Maybe if we got off our high horses such a time to share practical needs would wake us up to the reality that people in the pew right next to ours are suffering and that we Christians need each other. Maybe it would shatter our illusions of control. Maybe it would break the stranglehold of consumerism around the necks of too many of us. And maybe it would make us all more humble and drive us to be nearer to God.

Maybe? No, actually it totally would.

So why are we reluctant to do this?

I suspect that church leaders regularly hear needs confessed to them in private. In all too many cases, though, the need never gets past the pastor’s office door—and it never gets met.

It’s vacation time. Millions are hitting the skies or the road. Why not consider scaling back the expectations of vacation or curtail it entirely so as to meet the needs of people who are genuinely hurting, even people in our own churches? Do we have to go to Disneyworld? Or is a local amusement park a better value? Do we have to go out of town every year? Or can we stay in town this year and use the money to help others? Do we even have to have a formal vacation at all this year?

Does this kind of thinking mark today’s Christian? Or is the response always kneejerk and self-serving ? Do we have any idea what it means to go without a want to meet another’s need?

Lost people aren’t blind. They’re watching what we do. And when they see us living the same self-serving life that they do, they don’t see any need for this Christ we talk about every once in a while.

Julie at Lone Prairie is one of the bloggers in my Kingdom Links blogroll at right. She’s an artist and a compelling writer. She also bakes a fine cupcake, from what I read. Last week, she posted how a recent health insurance rate increase due to the Health Reform Bill was proving difficult to meet.

Want to help? Buy some of Julie’s art, T-shirts, and so on. How hard is that?

In closing, I want to share one more defining episode in my life.

Both my wife and I endured a lot of job layoffs. We always had great performance reviews, but when a company eliminates an entire department, all the great reviews ain’t gonna save you if it’s your department. Helping handsWe went through eight combined layoffs in the first 11 years of our marriage. (Trust me, that’s devastating.)

During one of those extended times of unemployment, when we were most concerned about our finances, a gentleman at an online Christian forum, someone I’d never met and barely knew online, sent us some money. It was quite generous, and I cried after I opened the envelope. I had no idea how he’d tracked us down or where he’d developed such a heart to reach out to strangers as he did.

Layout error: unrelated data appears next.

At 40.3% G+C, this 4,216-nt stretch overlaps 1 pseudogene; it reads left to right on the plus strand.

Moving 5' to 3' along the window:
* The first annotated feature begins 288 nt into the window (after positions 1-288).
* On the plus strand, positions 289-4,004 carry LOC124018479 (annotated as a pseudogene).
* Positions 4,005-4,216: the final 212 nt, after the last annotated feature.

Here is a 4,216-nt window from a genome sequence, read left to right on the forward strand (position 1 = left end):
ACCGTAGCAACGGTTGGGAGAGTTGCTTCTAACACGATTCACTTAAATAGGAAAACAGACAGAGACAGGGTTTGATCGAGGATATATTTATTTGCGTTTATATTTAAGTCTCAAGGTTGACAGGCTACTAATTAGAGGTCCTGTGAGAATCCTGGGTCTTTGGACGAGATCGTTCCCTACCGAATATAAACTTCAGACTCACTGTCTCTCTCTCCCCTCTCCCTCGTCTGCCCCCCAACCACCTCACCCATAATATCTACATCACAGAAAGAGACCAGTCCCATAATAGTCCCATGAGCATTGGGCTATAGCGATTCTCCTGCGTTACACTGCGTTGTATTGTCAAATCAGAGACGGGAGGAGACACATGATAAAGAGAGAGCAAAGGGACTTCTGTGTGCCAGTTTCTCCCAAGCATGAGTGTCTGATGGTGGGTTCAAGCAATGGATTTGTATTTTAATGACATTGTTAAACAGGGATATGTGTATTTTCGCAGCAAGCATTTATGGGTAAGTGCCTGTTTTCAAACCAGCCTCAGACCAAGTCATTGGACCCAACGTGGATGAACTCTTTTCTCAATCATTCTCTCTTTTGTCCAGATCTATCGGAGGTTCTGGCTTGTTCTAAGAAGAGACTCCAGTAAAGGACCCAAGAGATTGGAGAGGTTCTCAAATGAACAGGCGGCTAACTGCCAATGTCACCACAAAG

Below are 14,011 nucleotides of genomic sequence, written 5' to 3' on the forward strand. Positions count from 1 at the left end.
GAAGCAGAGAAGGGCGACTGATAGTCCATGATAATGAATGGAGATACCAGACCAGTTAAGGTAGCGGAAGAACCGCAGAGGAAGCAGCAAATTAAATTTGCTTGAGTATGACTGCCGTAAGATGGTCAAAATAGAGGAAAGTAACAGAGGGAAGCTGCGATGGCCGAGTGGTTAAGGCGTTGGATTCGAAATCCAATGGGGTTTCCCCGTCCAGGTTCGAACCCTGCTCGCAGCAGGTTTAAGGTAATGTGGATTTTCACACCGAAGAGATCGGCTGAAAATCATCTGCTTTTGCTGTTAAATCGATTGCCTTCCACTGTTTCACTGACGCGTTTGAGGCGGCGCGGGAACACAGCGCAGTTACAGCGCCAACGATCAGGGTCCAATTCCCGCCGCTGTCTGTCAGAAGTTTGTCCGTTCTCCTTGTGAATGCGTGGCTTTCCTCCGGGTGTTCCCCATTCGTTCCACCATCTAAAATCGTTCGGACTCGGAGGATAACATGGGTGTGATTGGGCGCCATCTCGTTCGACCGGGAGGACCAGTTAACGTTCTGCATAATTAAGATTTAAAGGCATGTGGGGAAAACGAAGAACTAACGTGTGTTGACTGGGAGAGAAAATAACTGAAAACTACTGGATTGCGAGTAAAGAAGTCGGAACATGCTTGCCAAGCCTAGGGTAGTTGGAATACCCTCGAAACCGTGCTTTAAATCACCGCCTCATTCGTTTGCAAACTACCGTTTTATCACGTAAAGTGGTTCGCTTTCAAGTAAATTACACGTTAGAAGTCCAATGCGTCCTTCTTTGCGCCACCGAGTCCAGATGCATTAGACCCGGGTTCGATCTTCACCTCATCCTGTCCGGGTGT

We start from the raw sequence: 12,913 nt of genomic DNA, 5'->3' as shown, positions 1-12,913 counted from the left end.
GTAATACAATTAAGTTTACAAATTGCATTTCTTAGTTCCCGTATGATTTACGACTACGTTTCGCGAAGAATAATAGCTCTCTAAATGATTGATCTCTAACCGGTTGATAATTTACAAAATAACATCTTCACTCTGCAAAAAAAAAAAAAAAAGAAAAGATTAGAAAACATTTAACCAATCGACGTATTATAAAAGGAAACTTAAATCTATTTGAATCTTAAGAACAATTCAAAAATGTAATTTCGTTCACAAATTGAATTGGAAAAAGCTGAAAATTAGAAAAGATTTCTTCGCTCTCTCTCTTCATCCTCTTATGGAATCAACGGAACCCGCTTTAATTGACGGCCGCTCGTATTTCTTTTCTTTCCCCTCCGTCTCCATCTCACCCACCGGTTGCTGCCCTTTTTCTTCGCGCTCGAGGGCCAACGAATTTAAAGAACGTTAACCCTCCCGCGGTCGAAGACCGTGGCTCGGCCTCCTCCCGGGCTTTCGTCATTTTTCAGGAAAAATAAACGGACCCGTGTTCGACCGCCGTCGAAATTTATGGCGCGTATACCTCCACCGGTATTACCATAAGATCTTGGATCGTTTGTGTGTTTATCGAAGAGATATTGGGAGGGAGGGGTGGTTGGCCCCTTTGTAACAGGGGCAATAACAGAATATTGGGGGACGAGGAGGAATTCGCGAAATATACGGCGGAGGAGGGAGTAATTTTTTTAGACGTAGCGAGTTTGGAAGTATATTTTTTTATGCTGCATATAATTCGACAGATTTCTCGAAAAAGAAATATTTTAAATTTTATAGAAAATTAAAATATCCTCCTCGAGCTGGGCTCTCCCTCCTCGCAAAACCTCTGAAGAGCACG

In the end, that gift wasn’t as much about changing our finances as it was about changing my heart. That generosity altered the way I think about other people and their needs. The action of giving proved more valuable than the amount on the check.

Seriously, how hard is meeting any need, no matter the size, when we band together as the Body of Christ? Most people’s needs are not insurmountable when we work together as the Lord said we should.

Because that’s what a real family does. And when we live that way, we are changed to be more like Jesus, who gave His very life for us. How then can we not pay His gift forward?

Other posts in this series:
What Being a Church Family Means, Part 2
What Being a Church Family Means, Part 3

13 thoughts on “What Being a Church Family Means, Part 1

  1. Mark


    I thought your post was excellent, and the things on your heart regarding this matter have been on my heart as well. Certainly the NT is full of examples of the saints caring for the saints, in every way, finances included. I believe there are barriers to this occurring in the modern church however.

    1. the modern church, in my opinion, is based more on worldly principles than on kingdom principles. The “authority” structure is more of a corporate model, with the leadership generally not exhibiting the leadership style of Jesus (leadership by service and sacrifice). Thus, the leadership is more intent on paying salaries and keeping up the buildings than they are in helping the saints. As the Wall Street Journal has reported, unemployment among the clergy has increased dramatically lately, evidence of the financial crunch churches are in. There simply isn’t “enough to go around”, and the people are the ones who suffer. Interestingly, churches don’t have to pay into unemployment, so the clergy that are laid off have nothing.